Genomics Research - Bovine
The genetic sequence of the first cow was published in 2009.This milestone was achieved through an international collaboration with 300 scientists in 25 countries and took six years to complete. The cow sequenced was a Hereford, a breed primarily used for beef that originated in the United Kingdom but that is now used in Canada and throughout the world. Additional breeds have also been sequenced, including Holstein, Angus, Jersey, Limousin, Norwegian Red and Brahman. This sequence information can be analyzed directly, used for comparing animals within a breed, or for comparing animals across breeds. One category of genetic difference frequently used for comparison is Single Nucleotide Polymorphisms or SNPs. SNPs are used as genetic markers to track the ancestral heritage of regions of DNA or of individual animals. SNPs also can be used to predict the likelihood that a given animal will possess an individual or a series of desirable trait(s). The latter can only occur once a SNP or a collection of SNPs is linked to a particular trait.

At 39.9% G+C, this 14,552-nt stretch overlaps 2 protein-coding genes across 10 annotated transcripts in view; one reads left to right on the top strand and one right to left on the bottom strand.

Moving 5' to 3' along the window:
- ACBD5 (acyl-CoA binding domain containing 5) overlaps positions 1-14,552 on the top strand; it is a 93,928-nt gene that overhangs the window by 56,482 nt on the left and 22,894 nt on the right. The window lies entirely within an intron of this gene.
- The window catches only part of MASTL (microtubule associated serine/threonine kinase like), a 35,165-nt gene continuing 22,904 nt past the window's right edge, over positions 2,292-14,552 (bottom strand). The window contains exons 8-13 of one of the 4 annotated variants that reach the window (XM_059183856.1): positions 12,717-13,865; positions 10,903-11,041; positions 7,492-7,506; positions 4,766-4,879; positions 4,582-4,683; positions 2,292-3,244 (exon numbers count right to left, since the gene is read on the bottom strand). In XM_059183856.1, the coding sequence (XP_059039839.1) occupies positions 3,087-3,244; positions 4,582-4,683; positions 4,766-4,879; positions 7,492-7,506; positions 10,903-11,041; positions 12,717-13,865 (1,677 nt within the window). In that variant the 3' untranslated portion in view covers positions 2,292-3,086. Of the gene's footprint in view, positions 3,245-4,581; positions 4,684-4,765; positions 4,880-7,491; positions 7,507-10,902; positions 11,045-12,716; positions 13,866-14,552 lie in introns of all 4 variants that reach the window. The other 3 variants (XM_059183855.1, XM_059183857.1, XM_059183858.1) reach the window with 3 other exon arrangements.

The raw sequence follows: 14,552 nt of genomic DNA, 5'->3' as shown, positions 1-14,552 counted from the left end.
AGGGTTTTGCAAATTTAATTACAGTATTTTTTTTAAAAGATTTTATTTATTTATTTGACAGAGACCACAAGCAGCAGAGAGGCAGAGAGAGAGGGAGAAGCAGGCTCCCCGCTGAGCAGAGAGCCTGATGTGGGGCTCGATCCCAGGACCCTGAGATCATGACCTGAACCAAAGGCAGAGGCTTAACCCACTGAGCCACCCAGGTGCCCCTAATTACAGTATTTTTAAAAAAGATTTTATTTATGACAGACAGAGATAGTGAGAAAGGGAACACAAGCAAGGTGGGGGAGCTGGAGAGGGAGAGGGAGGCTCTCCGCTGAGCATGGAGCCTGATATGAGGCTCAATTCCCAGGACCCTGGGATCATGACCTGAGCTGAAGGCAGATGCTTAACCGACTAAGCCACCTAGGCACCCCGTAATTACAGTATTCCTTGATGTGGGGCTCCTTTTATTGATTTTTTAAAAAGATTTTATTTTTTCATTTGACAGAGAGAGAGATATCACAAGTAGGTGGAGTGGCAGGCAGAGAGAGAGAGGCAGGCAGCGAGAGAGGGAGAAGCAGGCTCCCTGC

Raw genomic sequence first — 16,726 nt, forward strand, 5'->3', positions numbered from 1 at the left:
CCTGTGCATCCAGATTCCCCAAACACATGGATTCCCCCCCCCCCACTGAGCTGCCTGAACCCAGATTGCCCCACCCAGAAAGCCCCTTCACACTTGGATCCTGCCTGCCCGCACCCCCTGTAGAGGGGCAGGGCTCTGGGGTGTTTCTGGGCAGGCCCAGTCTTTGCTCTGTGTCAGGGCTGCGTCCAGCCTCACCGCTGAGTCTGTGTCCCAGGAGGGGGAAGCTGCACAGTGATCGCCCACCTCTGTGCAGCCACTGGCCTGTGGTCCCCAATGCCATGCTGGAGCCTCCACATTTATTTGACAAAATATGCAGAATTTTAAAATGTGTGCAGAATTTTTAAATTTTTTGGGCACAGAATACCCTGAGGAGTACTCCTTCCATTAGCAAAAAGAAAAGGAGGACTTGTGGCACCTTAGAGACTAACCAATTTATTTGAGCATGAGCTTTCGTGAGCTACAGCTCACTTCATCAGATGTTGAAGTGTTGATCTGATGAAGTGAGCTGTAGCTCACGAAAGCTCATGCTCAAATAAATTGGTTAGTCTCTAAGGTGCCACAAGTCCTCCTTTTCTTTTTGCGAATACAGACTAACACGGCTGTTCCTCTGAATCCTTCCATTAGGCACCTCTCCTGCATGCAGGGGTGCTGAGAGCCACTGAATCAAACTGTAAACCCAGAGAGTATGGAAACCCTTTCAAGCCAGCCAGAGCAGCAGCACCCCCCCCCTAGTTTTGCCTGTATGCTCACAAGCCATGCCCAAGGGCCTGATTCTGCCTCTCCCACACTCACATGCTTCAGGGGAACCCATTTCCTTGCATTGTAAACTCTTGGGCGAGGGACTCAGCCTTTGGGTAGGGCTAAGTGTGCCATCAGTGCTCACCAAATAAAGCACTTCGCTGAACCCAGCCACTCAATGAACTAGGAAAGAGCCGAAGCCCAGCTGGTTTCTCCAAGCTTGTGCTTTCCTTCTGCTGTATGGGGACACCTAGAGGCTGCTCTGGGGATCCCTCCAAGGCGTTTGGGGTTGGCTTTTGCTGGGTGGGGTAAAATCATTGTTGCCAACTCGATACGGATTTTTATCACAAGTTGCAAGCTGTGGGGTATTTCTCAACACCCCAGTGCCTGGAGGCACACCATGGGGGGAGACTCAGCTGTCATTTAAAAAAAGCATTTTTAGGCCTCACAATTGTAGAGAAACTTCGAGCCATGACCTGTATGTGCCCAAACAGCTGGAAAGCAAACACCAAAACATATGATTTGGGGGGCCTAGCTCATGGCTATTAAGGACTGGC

In this project, genotypes (the pattern of important SNPs), from a wide range of beef and dairy breeds will be used to develop accurate genomic prediction equations to assess the genetic potential of an individual animal. This information will, in turn, be used to make genetic improvement in Canada's cattle populations. Genotyping a large number of animals is necessary to attain acceptable levels of reliability, and can only be achieved through international collaboration. Low-cost tests will be developed that allow an animal's entire genome to be inferred from a relatively small number of SNPs, thereby giving valuable information as to its breeding value. The project will work with scientists (and data) from across the world, as well as leading Canadian seedstock organisations.
The Canadian Cattle Genome Project is led by 22 scientists from 8 international research organizations. The research is enhanced by input from 14 collaborators from various levels of Canadian government, industry and academia. The research is supported by 11 sponsors and 8 breeding associations.
To learn more about the Canadian Cattle Genome Project, please visit http://www.canadacow.ca